Here’s some of my favorites:

Miriam measuring plastic on the oceans surface. See the little white flecks?

Miriam (yep, that's me) measuring plastic on the ocean's surface. See the little white flecks?

Lucky the dog trapped in a ghost net!

Lucky the dog trapped in a ghost net!

Jars of debris preserved for analysis.

Jars of debris preserved for analysis.

Posted by: Alison Cawood | August 21, 2009

SEAPLEX Day 20 Part 3: The last blog from sea

Assuming that no one suddenly has some extra time and the computers are still set up, this is the last blog from the SEAPLEX cruise.  However, please join the Google Group so that we can let you know if there are new blog postings about results or other SEAPLEX related news.  Thanks so much for following the trip!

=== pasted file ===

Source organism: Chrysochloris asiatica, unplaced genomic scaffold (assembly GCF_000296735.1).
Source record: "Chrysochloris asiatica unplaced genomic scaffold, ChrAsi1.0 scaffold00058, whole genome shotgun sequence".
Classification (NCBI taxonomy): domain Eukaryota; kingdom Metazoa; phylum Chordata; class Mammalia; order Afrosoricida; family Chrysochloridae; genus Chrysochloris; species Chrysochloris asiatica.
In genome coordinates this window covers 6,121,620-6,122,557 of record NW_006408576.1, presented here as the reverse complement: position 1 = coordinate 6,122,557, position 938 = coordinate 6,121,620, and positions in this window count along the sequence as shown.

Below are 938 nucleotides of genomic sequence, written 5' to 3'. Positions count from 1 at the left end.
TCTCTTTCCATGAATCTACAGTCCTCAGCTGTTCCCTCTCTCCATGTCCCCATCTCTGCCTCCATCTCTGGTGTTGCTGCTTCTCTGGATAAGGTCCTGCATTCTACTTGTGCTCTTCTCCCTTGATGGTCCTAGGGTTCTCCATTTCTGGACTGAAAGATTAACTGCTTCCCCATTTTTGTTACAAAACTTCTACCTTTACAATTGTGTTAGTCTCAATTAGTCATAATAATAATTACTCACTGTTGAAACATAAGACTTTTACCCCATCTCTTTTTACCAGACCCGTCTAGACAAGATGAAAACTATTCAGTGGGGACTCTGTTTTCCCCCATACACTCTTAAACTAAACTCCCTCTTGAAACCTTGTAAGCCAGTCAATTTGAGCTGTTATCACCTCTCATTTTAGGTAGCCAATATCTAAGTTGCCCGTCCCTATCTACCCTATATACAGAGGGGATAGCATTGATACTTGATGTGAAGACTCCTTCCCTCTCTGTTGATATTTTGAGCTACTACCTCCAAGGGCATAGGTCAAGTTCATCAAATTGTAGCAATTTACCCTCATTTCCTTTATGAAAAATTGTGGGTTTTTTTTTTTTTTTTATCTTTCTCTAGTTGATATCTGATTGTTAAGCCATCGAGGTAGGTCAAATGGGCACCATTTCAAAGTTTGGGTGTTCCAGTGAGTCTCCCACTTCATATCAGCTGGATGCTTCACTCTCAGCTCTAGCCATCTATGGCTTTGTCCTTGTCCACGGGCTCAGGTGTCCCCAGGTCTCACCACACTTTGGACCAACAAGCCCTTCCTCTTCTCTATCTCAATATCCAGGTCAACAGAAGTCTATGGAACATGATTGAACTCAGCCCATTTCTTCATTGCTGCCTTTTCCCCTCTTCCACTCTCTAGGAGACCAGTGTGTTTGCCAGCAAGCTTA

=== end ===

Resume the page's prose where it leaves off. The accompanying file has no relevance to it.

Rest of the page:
Miriam Goldstein writes:

Last night at around 3 a.m., I was awakened by Lara whispering that the best thing ever was happening outside and that I really, really wanted to get up. I staggered outside in my stripy pajamas and was greeted by fiery bioluminescence erupting from our wake and from each whitecap all the way to the horizon. Above in the perfectly dark sky, the stars mirrored the glowing sea. I have no words for the beauty and the glory of it.